Floor and Committee Statements

“Mr. President, I will be very brief for the Senator from Delaware so I am not taking up too much time.

“I am here to do something very special. One of the great things we get to do is to pay tribute to people who do great things in our state. We don’t brag about journalists as much as we should. They think we are saying bad things about them, but they are great. They make the country better. The fact that we have an accountable media makes us all great. There are superstars within the media who deserve acknowledgment, particularly when they retire from the job. In Georgia, that has been the case.

“Dick Williams, in Atlanta, Ga., announced on Sunday that after 53 years in print, television, and radio journalism, he is going to retire. Dick has covered me over many years. He has been known as a conservative columnist, but he has gone after me as many times as he has been for me. He plays it straight down the middle unless it has to do with basketball--and he loves basketball. He has been chosen to referee in the conference championship for the state’s high schools and has been a great sportsman for Georgetown University, for which he recruits athletes. He himself went to Georgetown.

“Rebecca, his wife, was in the Georgia House as a reporter when I was in the Georgia House years ago. She is a talented house person who went on to ABC. She and Dick got married, and they have two children. They live in Brookhaven, Ga., which is a new city that was created by the Georgia Legislature to allow independence for a lot of our cities that had been trapped inside the metro area.

“His wife has been a reporter of journalism, and Dick has been a reporter of journalism. Then Dick bought the Dunwoody Crier. The Dunwoody Crier is one of those weekly publications--neighborhood newspapers--that everybody loves because it has their kids’ pictures in it, because you can get a story about your wedding in there, and because Dick also writes in there some poignant columns that one would never read anywhere else.

“When he wrote for the Atlanta Journal-Constitution, he wrote for a newspaper that was owned by Eugene Patterson, by Ralph McGill, and by many talented writers. He was in the same category of spokesman and writer as those two gentlemen, who were giants, with McGill's having won a Pulitzer Prize.

“Dick is one of the most favorite people I have ever known who reported on politics because he was always doing it for the right reasons. There are projects that have happened in our State today because Dick Williams took the power of the press not to trash something but to build up the facts that allowed it to pass. A lot of times, that doesn’t happen, but when Dick saw a good deal, he would go for it, and when he saw a bad deal, he would go for it. Either way, you could take his word for it all the time because he was what is known in the profession as a straight shooter.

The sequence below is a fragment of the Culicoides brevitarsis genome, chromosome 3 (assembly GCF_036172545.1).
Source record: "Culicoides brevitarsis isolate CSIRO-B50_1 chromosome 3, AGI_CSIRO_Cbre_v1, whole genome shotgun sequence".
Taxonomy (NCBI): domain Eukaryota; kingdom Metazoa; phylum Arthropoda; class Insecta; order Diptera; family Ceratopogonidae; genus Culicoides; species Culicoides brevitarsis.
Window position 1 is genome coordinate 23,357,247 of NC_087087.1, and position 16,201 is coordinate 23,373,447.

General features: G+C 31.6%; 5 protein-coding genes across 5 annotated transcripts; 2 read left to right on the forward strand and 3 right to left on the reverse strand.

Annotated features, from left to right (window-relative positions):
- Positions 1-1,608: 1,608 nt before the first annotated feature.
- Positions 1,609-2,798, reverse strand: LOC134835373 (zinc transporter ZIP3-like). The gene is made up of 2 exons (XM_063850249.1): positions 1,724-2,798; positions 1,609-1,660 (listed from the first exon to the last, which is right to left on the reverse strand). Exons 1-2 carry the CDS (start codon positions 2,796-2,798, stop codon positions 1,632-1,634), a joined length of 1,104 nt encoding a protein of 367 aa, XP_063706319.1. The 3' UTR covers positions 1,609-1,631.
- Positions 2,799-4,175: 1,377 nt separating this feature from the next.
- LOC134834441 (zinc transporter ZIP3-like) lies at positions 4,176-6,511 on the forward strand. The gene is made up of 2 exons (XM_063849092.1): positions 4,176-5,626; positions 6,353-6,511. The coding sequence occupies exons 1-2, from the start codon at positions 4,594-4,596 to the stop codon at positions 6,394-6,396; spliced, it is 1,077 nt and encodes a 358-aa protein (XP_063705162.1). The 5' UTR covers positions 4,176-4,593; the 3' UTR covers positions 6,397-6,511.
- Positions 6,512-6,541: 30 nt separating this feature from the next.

“Dick Williams is a very special individual to me and my family. He did 1,700 shows called ‘The Georgia Gang.’ Every Sunday, at 8:30 in the morning, for 30 minutes, every politician in Georgia watches channel 5 in Atlanta because that is ‘The Georgia Gang.’ If you make it by that, your week is going to be pretty good because they haven’t skewered you for something stupid that you did, but if you don’t make it by that, you are going to have a tough week.

“Dick Williams is the kind of journalist all of us love--accurate, articulate, smart, and caring about what he does and the effect it may have. It is a real pleasure for me to stand on the floor of the U.S. Senate and say, Dick, thank you for the 1,700 great 30-minute shows you have done in your past.

“Thank you for all of the straight calls you made on the basketball court. Thank you for marrying Rebecca, who is a wonderful woman. Thank you for welcoming Lori Geary as your replacement every Sunday morning at 8:30. I now know, when I get up on Sundays, I will be going to church not with Dick Williams but with Lori Geary.

“God bless you, Dick. Thanks for your contribution to Georgia.

“I yield the floor.”